Aug. 24, 2011 by David Pesci
Professor Laura Grabel has received a $750,000 grant from The State of Connecticut Stem Cell Research Advisory Committee for her study titled “Angiogenesis of Embryonic Stem Cell Derived Hippocampus Transplants.” It is her third grant from the Committee since Connecticut began its state-funded human stem cell research program in 2006, and second where she is the principal investigator (P.I); she was co-P.I. on the other.
Grabel, professor of biology and Lauren B. Dachs Professor of Science in Society, is also a co-director of Connecticut’s Human Embryonic Core Facility, a research center in Farmington, Conn. that houses some human stem cell research performed by scientists from Wesleyan, The University of Connecticut, and The University of Connecticut Health Center.
The new grant will fund a study that builds on previous research Grabel conducted both on her own and in collaboration with Janice Naegele, professor of biology, professor of neuroscience and behavior, and Gloster Aaron, assistant professor of biology, assistant professor of neuroscience and behavior.
“In our previous work, in collaboration with Jan Naegele and Gloster Aaron, we observed that transplants of embryonic stem cell-derived neural progenitors can successfully integrate into the hippocampus of host mice and become functioning neurons,” Grabel says. “We also noticed that these transplants become vascularized by the host blood vessels. We are studying how this process occurs since it may be essential for the survival of robust transplants in the brain and elsewhere. This work is important because it may reveal how to provide transplants with food and oxygen, increasing their likelihood of successful integration.”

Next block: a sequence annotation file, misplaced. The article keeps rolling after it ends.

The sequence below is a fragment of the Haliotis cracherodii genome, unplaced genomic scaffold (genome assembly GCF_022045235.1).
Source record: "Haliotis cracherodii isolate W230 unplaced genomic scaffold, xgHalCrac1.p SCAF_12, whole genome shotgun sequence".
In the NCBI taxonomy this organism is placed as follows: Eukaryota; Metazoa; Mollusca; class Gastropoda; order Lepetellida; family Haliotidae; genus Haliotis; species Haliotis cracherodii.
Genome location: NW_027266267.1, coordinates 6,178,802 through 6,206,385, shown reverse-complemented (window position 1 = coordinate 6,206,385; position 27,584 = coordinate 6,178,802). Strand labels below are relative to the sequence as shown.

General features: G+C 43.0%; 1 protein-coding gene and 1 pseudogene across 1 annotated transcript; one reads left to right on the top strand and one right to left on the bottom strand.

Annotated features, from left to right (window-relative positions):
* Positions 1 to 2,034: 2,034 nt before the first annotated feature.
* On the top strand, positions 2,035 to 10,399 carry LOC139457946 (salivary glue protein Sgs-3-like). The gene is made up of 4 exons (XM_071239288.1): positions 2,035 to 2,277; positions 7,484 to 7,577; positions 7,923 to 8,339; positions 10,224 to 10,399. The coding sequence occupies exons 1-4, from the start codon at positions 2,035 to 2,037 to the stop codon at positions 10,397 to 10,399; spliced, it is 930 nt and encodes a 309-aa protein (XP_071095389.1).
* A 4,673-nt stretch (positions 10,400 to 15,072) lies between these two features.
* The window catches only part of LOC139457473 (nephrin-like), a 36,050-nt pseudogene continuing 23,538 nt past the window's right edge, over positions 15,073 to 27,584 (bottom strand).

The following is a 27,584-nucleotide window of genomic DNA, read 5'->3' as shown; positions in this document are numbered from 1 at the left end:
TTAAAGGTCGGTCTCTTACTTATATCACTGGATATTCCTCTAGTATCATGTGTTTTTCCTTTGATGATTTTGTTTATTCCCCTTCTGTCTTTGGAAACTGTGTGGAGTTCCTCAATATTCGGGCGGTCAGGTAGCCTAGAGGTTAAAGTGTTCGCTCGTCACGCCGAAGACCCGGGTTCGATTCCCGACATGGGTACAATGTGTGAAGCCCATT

The work also benefits Wesleyan students, both in Grabel’s classroom teaching and through their direct participation in active research. Currently, the staff of the Grabel lab includes three undergraduate students and three graduate students, as well as two technicians.
Grabel says the funding from the State of Connecticut has been invaluable in light of budget cuts threatening grants from the National Institutes of Health (NIH), the National Science Foundation (NSF) and other federal granting institutions. “Funding from the Connecticut initiative has allowed us expand our transplant studies, moving in a more applied direction,” Grabel says. “It has also allowed the collaboration between the Grabel, Naegele, and Aaron labs to flourish. All this work relies upon graduate and undergraduate students and the funding allows them to work closely together, with our techs, doing cutting edge stem cell research. It has kept us competitive with other larger universities.”
A full list of the 2011 grants by Connecticut Stem Cell Research Advisory Committee can be found here.